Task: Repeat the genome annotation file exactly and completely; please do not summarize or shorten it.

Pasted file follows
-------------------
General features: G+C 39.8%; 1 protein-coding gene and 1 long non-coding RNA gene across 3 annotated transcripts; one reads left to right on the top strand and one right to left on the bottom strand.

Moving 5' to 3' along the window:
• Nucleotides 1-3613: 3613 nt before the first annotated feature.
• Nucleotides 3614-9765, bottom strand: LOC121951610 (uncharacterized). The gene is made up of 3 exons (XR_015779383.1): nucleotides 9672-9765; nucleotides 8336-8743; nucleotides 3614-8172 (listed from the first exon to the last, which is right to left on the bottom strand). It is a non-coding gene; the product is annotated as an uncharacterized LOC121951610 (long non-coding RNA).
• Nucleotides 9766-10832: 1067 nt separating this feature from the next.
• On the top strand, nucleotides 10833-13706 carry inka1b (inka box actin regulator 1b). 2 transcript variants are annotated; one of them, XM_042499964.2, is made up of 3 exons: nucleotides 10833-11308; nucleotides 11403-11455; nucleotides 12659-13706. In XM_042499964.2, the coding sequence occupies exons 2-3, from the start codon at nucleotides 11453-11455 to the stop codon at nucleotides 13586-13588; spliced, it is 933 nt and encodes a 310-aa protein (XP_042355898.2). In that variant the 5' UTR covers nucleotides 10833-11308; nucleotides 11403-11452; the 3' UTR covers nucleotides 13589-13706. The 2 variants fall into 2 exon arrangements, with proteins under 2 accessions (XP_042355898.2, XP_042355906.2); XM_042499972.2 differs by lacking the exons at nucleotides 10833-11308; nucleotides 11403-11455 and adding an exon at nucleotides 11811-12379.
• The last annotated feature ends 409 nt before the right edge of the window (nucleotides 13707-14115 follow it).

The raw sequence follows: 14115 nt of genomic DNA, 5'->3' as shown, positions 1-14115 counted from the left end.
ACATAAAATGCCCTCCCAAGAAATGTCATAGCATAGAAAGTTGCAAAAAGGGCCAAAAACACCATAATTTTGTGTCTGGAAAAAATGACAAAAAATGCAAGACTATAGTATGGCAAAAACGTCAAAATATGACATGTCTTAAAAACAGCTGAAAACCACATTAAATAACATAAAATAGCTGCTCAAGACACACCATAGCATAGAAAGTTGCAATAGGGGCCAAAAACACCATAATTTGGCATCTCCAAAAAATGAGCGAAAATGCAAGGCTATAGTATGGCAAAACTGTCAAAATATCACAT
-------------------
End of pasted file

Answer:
General features: G+C 39.8%; 1 protein-coding gene and 1 long non-coding RNA gene across 3 annotated transcripts; one reads left to right on the top strand and one right to left on the bottom strand.

Moving 5' to 3' along the window:
• Nucleotides 1-3613: 3613 nt before the first annotated feature.
• Nucleotides 3614-9765, bottom strand: LOC121951610 (uncharacterized). The gene is made up of 3 exons (XR_015779383.1): nucleotides 9672-9765; nucleotides 8336-8743; nucleotides 3614-8172 (listed from the first exon to the last, which is right to left on the bottom strand). It is a non-coding gene; the product is annotated as an uncharacterized LOC121951610 (long non-coding RNA).
• Nucleotides 9766-10832: 1067 nt separating this feature from the next.
• On the top strand, nucleotides 10833-13706 carry inka1b (inka box actin regulator 1b). 2 transcript variants are annotated; one of them, XM_042499964.2, is made up of 3 exons: nucleotides 10833-11308; nucleotides 11403-11455; nucleotides 12659-13706. In XM_042499964.2, the coding sequence occupies exons 2-3, from the start codon at nucleotides 11453-11455 to the stop codon at nucleotides 13586-13588; spliced, it is 933 nt and encodes a 310-aa protein (XP_042355898.2). In that variant the 5' UTR covers nucleotides 10833-11308; nucleotides 11403-11452; the 3' UTR covers nucleotides 13589-13706. The 2 variants fall into 2 exon arrangements, with proteins under 2 accessions (XP_042355898.2, XP_042355906.2); XM_042499972.2 differs by lacking the exons at nucleotides 10833-11308; nucleotides 11403-11455 and adding an exon at nucleotides 11811-12379.
• The last annotated feature ends 409 nt before the right edge of the window (nucleotides 13707-14115 follow it).

The raw sequence follows: 14115 nt of genomic DNA, 5'->3' as shown, positions 1-14115 counted from the left end.
ACATAAAATGCCCTCCCAAGAAATGTCATAGCATAGAAAGTTGCAAAAAGGGCCAAAAACACCATAATTTTGTGTCTGGAAAAAATGACAAAAAATGCAAGACTATAGTATGGCAAAAACGTCAAAATATGACATGTCTTAAAAACAGCTGAAAACCACATTAAATAACATAAAATAGCTGCTCAAGACACACCATAGCATAGAAAGTTGCAATAGGGGCCAAAAACACCATAATTTGGCATCTCCAAAAAATGAGCGAAAATGCAAGGCTATAGTATGGCAAAACTGTCAAAATATCACAT